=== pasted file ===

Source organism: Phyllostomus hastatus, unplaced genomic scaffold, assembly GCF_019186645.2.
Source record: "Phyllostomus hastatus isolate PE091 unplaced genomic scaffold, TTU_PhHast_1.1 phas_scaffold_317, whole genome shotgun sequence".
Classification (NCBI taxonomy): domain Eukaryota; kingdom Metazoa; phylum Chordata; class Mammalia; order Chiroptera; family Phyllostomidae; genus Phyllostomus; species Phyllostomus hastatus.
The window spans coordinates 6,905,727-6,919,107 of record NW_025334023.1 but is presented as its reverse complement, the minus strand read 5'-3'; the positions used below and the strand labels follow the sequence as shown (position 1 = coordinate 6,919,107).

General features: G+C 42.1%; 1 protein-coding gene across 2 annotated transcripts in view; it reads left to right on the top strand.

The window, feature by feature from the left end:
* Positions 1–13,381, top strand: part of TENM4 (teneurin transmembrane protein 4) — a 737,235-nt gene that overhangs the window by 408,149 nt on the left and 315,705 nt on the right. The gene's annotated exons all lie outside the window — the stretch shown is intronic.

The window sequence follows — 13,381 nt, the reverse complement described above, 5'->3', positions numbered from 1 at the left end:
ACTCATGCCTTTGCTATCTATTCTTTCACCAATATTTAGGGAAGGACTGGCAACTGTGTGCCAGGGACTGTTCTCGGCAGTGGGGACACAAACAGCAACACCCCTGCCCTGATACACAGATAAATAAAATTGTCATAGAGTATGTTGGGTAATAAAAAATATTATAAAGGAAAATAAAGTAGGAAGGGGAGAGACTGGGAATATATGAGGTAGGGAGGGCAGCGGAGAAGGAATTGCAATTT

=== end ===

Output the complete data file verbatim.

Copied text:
Source organism: Phyllostomus hastatus, unplaced genomic scaffold, assembly GCF_019186645.2.
Source record: "Phyllostomus hastatus isolate PE091 unplaced genomic scaffold, TTU_PhHast_1.1 phas_scaffold_317, whole genome shotgun sequence".
Classification (NCBI taxonomy): domain Eukaryota; kingdom Metazoa; phylum Chordata; class Mammalia; order Chiroptera; family Phyllostomidae; genus Phyllostomus; species Phyllostomus hastatus.
The window spans coordinates 6,905,727-6,919,107 of record NW_025334023.1 but is presented as its reverse complement, the minus strand read 5'-3'; the positions used below and the strand labels follow the sequence as shown (position 1 = coordinate 6,919,107).

General features: G+C 42.1%; 1 protein-coding gene across 2 annotated transcripts in view; it reads left to right on the top strand.

The window, feature by feature from the left end:
* Positions 1–13,381, top strand: part of TENM4 (teneurin transmembrane protein 4) — a 737,235-nt gene that overhangs the window by 408,149 nt on the left and 315,705 nt on the right. The gene's annotated exons all lie outside the window — the stretch shown is intronic.

The window sequence follows — 13,381 nt, the reverse complement described above, 5'->3', positions numbered from 1 at the left end:
ACTCATGCCTTTGCTATCTATTCTTTCACCAATATTTAGGGAAGGACTGGCAACTGTGTGCCAGGGACTGTTCTCGGCAGTGGGGACACAAACAGCAACACCCCTGCCCTGATACACAGATAAATAAAATTGTCATAGAGTATGTTGGGTAATAAAAAATATTATAAAGGAAAATAAAGTAGGAAGGGGAGAGACTGGGAATATATGAGGTAGGGAGGGCAGCGGAGAAGGAATTGCAATTT